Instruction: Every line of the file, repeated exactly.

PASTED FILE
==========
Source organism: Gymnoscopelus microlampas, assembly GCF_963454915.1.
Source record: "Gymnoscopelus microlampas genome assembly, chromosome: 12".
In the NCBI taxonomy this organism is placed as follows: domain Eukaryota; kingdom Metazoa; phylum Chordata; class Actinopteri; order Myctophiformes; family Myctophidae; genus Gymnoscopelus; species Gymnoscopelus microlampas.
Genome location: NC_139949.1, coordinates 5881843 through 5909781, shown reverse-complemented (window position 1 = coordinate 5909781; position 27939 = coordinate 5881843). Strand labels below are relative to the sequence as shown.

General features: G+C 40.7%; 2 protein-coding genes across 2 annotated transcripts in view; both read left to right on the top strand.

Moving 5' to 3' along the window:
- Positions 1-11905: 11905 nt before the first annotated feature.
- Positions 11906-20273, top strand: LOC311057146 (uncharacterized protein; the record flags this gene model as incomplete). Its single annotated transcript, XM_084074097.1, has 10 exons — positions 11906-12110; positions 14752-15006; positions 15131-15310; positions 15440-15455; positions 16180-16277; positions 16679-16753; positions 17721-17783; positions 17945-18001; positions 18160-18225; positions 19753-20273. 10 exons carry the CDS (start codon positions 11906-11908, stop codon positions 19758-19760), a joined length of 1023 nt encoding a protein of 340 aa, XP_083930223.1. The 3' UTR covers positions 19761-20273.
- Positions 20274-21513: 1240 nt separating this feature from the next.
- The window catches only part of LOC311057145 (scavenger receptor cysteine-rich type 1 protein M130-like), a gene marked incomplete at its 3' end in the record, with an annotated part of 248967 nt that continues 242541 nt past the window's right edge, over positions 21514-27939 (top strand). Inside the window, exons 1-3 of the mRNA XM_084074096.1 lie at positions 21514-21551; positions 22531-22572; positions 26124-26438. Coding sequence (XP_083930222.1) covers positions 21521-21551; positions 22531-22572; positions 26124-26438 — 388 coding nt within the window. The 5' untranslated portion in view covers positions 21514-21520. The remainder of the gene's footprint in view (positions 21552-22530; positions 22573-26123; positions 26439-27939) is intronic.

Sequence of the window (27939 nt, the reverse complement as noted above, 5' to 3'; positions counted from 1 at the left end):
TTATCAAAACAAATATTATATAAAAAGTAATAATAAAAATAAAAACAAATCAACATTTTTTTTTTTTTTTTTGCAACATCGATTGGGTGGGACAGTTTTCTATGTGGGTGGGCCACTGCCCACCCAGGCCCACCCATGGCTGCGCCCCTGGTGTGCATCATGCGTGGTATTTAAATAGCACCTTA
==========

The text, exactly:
Source organism: Gymnoscopelus microlampas, assembly GCF_963454915.1.
Source record: "Gymnoscopelus microlampas genome assembly, chromosome: 12".
In the NCBI taxonomy this organism is placed as follows: domain Eukaryota; kingdom Metazoa; phylum Chordata; class Actinopteri; order Myctophiformes; family Myctophidae; genus Gymnoscopelus; species Gymnoscopelus microlampas.
Genome location: NC_139949.1, coordinates 5881843 through 5909781, shown reverse-complemented (window position 1 = coordinate 5909781; position 27939 = coordinate 5881843). Strand labels below are relative to the sequence as shown.

General features: G+C 40.7%; 2 protein-coding genes across 2 annotated transcripts in view; both read left to right on the top strand.

Moving 5' to 3' along the window:
- Positions 1-11905: 11905 nt before the first annotated feature.
- Positions 11906-20273, top strand: LOC311057146 (uncharacterized protein; the record flags this gene model as incomplete). Its single annotated transcript, XM_084074097.1, has 10 exons — positions 11906-12110; positions 14752-15006; positions 15131-15310; positions 15440-15455; positions 16180-16277; positions 16679-16753; positions 17721-17783; positions 17945-18001; positions 18160-18225; positions 19753-20273. 10 exons carry the CDS (start codon positions 11906-11908, stop codon positions 19758-19760), a joined length of 1023 nt encoding a protein of 340 aa, XP_083930223.1. The 3' UTR covers positions 19761-20273.
- Positions 20274-21513: 1240 nt separating this feature from the next.
- The window catches only part of LOC311057145 (scavenger receptor cysteine-rich type 1 protein M130-like), a gene marked incomplete at its 3' end in the record, with an annotated part of 248967 nt that continues 242541 nt past the window's right edge, over positions 21514-27939 (top strand). Inside the window, exons 1-3 of the mRNA XM_084074096.1 lie at positions 21514-21551; positions 22531-22572; positions 26124-26438. Coding sequence (XP_083930222.1) covers positions 21521-21551; positions 22531-22572; positions 26124-26438 — 388 coding nt within the window. The 5' untranslated portion in view covers positions 21514-21520. The remainder of the gene's footprint in view (positions 21552-22530; positions 22573-26123; positions 26439-27939) is intronic.

Sequence of the window (27939 nt, the reverse complement as noted above, 5' to 3'; positions counted from 1 at the left end):
TTATCAAAACAAATATTATATAAAAAGTAATAATAAAAATAAAAACAAATCAACATTTTTTTTTTTTTTTTTGCAACATCGATTGGGTGGGACAGTTTTCTATGTGGGTGGGCCACTGCCCACCCAGGCCCACCCATGGCTGCGCCCCTGGTGTGCATCATGCGTGGTATTTAAATAGCACCTTA